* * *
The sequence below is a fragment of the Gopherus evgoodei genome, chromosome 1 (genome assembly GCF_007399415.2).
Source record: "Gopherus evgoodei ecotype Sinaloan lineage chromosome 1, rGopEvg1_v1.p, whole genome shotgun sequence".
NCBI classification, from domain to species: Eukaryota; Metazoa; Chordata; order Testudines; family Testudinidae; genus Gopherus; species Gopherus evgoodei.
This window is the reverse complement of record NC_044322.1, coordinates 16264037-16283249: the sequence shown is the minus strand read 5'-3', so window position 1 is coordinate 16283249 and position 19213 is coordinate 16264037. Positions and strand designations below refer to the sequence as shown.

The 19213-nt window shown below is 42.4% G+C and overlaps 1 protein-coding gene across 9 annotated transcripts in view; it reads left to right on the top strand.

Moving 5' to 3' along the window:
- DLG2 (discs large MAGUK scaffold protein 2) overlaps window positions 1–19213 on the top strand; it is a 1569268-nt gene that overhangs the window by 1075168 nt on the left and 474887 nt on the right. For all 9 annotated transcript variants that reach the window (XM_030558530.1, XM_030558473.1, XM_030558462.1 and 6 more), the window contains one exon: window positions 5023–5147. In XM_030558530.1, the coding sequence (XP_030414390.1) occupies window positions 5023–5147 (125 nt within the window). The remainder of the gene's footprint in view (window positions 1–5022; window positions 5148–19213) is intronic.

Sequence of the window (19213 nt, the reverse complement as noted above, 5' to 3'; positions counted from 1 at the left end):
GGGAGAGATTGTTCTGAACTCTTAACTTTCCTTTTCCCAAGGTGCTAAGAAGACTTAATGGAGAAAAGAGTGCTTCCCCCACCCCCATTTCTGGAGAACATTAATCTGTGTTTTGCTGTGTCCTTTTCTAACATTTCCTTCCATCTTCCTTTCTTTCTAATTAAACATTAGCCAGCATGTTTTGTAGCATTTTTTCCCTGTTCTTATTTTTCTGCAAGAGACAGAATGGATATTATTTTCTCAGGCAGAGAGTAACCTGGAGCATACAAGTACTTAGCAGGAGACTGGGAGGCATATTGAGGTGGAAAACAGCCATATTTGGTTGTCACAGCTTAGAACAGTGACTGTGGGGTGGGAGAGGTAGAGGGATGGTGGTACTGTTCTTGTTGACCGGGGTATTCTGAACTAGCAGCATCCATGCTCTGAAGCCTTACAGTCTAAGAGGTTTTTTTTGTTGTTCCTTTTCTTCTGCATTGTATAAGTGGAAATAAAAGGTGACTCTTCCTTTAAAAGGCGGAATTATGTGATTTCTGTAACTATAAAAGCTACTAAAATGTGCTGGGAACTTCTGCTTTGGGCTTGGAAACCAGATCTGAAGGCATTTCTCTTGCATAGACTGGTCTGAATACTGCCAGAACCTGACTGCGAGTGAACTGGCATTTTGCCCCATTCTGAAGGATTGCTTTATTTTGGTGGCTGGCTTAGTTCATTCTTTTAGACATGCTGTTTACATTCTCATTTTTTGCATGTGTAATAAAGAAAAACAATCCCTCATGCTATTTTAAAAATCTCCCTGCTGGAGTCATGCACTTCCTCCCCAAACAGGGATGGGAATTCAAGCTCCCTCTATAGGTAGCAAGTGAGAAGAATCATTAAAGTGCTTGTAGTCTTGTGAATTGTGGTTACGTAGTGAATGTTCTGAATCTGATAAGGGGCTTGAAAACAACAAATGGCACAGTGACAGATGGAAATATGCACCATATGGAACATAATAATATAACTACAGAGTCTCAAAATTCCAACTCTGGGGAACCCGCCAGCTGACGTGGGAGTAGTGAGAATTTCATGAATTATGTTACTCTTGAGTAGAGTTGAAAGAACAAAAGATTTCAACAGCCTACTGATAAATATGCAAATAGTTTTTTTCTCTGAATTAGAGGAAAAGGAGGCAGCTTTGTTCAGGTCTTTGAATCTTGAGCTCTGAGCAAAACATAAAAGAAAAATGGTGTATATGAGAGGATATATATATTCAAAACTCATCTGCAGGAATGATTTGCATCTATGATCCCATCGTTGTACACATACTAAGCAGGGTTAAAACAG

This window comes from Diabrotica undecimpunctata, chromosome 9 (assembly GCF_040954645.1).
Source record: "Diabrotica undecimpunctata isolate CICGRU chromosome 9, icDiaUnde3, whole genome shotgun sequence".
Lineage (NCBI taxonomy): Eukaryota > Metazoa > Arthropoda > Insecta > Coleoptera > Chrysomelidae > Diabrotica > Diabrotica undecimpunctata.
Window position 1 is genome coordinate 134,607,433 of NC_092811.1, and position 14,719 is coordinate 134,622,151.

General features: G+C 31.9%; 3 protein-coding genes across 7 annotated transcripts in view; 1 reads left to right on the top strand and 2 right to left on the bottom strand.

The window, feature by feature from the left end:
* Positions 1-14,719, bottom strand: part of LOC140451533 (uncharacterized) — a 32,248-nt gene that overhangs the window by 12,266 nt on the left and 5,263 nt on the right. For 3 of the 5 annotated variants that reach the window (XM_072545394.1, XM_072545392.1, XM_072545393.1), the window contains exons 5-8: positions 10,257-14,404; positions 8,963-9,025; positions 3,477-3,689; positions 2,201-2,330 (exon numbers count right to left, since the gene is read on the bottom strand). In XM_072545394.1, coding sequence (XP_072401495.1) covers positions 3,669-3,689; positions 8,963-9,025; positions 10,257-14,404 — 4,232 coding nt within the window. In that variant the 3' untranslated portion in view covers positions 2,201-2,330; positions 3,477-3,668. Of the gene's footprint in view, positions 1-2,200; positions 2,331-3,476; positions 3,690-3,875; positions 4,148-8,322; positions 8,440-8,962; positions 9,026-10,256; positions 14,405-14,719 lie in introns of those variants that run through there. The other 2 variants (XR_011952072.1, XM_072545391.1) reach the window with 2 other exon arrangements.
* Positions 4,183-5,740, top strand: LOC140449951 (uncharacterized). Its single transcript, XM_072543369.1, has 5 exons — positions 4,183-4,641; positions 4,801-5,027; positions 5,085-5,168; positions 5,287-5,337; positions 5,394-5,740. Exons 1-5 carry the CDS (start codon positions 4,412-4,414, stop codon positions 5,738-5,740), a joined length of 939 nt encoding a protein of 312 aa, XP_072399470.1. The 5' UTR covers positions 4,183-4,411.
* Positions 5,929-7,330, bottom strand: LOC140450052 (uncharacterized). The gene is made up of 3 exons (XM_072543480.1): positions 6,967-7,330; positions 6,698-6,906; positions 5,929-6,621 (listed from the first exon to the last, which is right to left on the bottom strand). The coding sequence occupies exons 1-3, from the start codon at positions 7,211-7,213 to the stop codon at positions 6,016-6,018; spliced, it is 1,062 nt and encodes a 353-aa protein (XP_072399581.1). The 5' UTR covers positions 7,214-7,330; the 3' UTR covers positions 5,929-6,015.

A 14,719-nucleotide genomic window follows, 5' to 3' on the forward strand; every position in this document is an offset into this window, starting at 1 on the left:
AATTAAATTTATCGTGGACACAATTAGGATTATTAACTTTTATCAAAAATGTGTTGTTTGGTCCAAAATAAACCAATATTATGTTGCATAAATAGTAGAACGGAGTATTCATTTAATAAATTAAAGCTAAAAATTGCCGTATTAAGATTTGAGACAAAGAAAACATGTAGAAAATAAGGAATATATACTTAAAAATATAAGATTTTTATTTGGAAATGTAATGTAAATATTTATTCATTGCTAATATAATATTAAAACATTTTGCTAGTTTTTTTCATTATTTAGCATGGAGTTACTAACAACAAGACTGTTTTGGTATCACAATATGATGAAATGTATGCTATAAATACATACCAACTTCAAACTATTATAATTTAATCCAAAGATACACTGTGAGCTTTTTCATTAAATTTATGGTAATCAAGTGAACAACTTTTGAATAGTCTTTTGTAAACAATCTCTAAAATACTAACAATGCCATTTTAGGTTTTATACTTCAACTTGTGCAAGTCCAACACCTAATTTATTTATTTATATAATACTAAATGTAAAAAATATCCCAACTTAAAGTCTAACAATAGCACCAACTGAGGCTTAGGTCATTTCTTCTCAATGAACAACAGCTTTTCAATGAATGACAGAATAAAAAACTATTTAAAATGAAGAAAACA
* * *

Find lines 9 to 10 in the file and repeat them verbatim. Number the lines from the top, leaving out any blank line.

GGGAGAGATTGTTCTGAACTCTTAACTTTCCTTTTCCCAAGGTGCTAAGAAGACTTAATGGAGAAAAGAGTGCTTCCCCCACCCCCATTTCTGGAGAACATTAATCTGTGTTTTGCTGTGTCCTTTTCTAACATTTCCTTCCATCTTCCTTTCTTTCTAATTAAACATTAGCCAGCATGTTTTGTAGCATTTTTTCCCTGTTCTTATTTTTCTGCAAGAGACAGAATGGATATTATTTTCTCAGGCAGAGAGTAACCTGGAGCATACAAGTACTTAGCAGGAGACTGGGAGGCATATTGAGGTGGAAAACAGCCATATTTGGTTGTCACAGCTTAGAACAGTGACTGTGGGGTGGGAGAGGTAGAGGGATGGTGGTACTGTTCTTGTTGACCGGGGTATTCTGAACTAGCAGCATCCATGCTCTGAAGCCTTACAGTCTAAGAGGTTTTTTTTGTTGTTCCTTTTCTTCTGCATTGTATAAGTGGAAATAAAAGGTGACTCTTCCTTTAAAAGGCGGAATTATGTGATTTCTGTAACTATAAAAGCTACTAAAATGTGCTGGGAACTTCTGCTTTGGGCTTGGAAACCAGATCTGAAGGCATTTCTCTTGCATAGACTGGTCTGAATACTGCCAGAACCTGACTGCGAGTGAACTGGCATTTTGCCCCATTCTGAAGGATTGCTTTATTTTGGTGGCTGGCTTAGTTCATTCTTTTAGACATGCTGTTTACATTCTCATTTTTTGCATGTGTAATAAAGAAAAACAATCCCTCATGCTATTTTAAAAATCTCCCTGCTGGAGTCATGCACTTCCTCCCCAAACAGGGATGGGAATTCAAGCTCCCTCTATAGGTAGCAAGTGAGAAGAATCATTAAAGTGCTTGTAGTCTTGTGAATTGTGGTTACGTAGTGAATGTTCTGAATCTGATAAGGGGCTTGAAAACAACAAATGGCACAGTGACAGATGGAAATATGCACCATATGGAACATAATAATATAACTACAGAGTCTCAAAATTCCAACTCTGGGGAACCCGCCAGCTGACGTGGGAGTAGTGAGAATTTCATGAATTATGTTACTCTTGAGTAGAGTTGAAAGAACAAAAGATTTCAACAGCCTACTGATAAATATGCAAATAGTTTTTTTCTCTGAATTAGAGGAAAAGGAGGCAGCTTTGTTCAGGTCTTTGAATCTTGAGCTCTGAGCAAAACATAAAAGAAAAATGGTGTATATGAGAGGATATATATATTCAAAACTCATCTGCAGGAATGATTTGCATCTATGATCCCATCGTTGTACACATACTAAGCAGGGTTAAAACAG

This window comes from Diabrotica undecimpunctata, chromosome 9 (assembly GCF_040954645.1).